Politics

Which individual should we ignore? Phelps focuses on children’s health

Mainstream news media reported yesterday a “clash” between another medical practitioner and me on social media. “Clash” really overstates the situation.

‘Ignore this individual’, he tweeted. Really?

It was more of an old-fashioned insult. An attempt at humiliation or intimidation, perhaps? A metaphorical shoe thrown in my direction?

To say I had a lot worse thrown at me during two decades of advocating for marriage equality would be an understatement.

Life experience has taught me that in these types of situations, the best thing we can do is to concentrate on the substance of the issue.

There are some things that cannot be ignored though, at least not for long.

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One is the scheduled return of children and teachers to classrooms in just a few weeks. This was the very topic of the video I posted a few days ago that created the ‘Ignore this individual’ response.

Lives are at risk. Parents are worried. Teachers are worried. We are in the middle of a COVID-19 pandemic which is yet to reach a peak of this current wave.

Many people who catch this virus do experience “mild” symptoms. However, we have been warned by the World Health Organisation not to treat Omicron as “mild”. Of course, the delta variant is still circulating, too. You don’t get to pick your variant.

Some people become severely unwell, some end up in intensive care and some die, unvaccinated and vaccinated. 

Tragically, we are seeing severe illness and some deaths amongst children here in Australia.

International experience warns us about the possibility of multisystem inflammatory syndrome and the concern that long COVID may affect as many as one in seven children.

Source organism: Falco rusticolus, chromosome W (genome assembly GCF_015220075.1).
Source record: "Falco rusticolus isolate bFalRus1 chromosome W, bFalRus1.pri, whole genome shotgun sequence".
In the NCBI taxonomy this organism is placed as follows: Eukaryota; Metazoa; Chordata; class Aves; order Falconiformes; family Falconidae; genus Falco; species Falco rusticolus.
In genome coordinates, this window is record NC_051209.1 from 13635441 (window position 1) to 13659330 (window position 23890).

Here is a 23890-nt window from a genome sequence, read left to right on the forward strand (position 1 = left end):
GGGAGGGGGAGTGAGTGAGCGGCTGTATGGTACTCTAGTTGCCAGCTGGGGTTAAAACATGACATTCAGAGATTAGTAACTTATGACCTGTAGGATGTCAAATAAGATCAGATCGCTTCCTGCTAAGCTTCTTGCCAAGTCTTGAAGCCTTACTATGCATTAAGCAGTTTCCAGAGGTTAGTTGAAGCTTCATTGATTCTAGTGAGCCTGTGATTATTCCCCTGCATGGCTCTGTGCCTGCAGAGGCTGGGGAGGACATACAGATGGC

The long-term implications of even mild COVID infection for a child, including long COVID, are still largely unknown.

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One recent study found that a COVID infection substantially increased risk of diabetes in children under 18.

I have spoken to a number of doctors, parents and teachers about their concerns for their children’s safety and the logistics of sending children back to the classroom at the expected peak of a wave of combined Delta and Omicron COVID variants.

There are several reasons why delaying a return to classroom learning would be a wise move.

Classrooms are crowded and most are poorly ventilated. Those problems could be mitigated with CO2 monitoring, improved ventilation and air purifiers, but a return to school should be delayed until that work has been completed.

Primary school children are still unvaccinated and there have been supply issues with the vaccine, and that means most children will not have even had their first dose of vaccination before the start of term in just a few weeks.

GPs are trying to schedule older patients for boosters as well as make time in busy clinics to accommodate the demand for bookings for children to be vaccinated.